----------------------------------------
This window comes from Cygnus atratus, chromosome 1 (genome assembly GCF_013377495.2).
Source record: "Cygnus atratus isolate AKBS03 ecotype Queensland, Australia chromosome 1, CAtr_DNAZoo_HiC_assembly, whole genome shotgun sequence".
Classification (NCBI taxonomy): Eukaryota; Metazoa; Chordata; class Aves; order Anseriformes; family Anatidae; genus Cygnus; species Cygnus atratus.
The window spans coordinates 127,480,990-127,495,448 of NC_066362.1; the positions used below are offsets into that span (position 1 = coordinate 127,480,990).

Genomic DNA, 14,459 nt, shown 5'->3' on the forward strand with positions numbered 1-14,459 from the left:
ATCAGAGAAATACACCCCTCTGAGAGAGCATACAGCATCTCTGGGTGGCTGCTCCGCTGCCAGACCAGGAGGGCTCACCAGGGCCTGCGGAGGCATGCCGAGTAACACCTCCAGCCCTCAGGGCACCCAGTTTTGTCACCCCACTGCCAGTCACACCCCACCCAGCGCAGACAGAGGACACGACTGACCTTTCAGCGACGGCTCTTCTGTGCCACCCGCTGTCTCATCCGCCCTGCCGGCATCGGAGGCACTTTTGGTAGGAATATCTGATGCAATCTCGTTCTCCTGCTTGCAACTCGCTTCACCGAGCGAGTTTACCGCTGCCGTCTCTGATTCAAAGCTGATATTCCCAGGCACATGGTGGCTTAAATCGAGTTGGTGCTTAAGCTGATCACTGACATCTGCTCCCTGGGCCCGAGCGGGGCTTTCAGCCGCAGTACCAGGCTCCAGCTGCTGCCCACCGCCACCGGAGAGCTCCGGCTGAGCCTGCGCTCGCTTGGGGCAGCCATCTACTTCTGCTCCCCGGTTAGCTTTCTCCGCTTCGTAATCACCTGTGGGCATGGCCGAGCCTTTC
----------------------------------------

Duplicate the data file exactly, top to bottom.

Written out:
This window comes from Cygnus atratus, chromosome 1 (genome assembly GCF_013377495.2).
Source record: "Cygnus atratus isolate AKBS03 ecotype Queensland, Australia chromosome 1, CAtr_DNAZoo_HiC_assembly, whole genome shotgun sequence".
Classification (NCBI taxonomy): Eukaryota; Metazoa; Chordata; class Aves; order Anseriformes; family Anatidae; genus Cygnus; species Cygnus atratus.
The window spans coordinates 127,480,990-127,495,448 of NC_066362.1; the positions used below are offsets into that span (position 1 = coordinate 127,480,990).

Genomic DNA, 14,459 nt, shown 5'->3' on the forward strand with positions numbered 1-14,459 from the left:
ATCAGAGAAATACACCCCTCTGAGAGAGCATACAGCATCTCTGGGTGGCTGCTCCGCTGCCAGACCAGGAGGGCTCACCAGGGCCTGCGGAGGCATGCCGAGTAACACCTCCAGCCCTCAGGGCACCCAGTTTTGTCACCCCACTGCCAGTCACACCCCACCCAGCGCAGACAGAGGACACGACTGACCTTTCAGCGACGGCTCTTCTGTGCCACCCGCTGTCTCATCCGCCCTGCCGGCATCGGAGGCACTTTTGGTAGGAATATCTGATGCAATCTCGTTCTCCTGCTTGCAACTCGCTTCACCGAGCGAGTTTACCGCTGCCGTCTCTGATTCAAAGCTGATATTCCCAGGCACATGGTGGCTTAAATCGAGTTGGTGCTTAAGCTGATCACTGACATCTGCTCCCTGGGCCCGAGCGGGGCTTTCAGCCGCAGTACCAGGCTCCAGCTGCTGCCCACCGCCACCGGAGAGCTCCGGCTGAGCCTGCGCTCGCTTGGGGCAGCCATCTACTTCTGCTCCCCGGTTAGCTTTCTCCGCTTCGTAATCACCTGTGGGCATGGCCGAGCCTTTC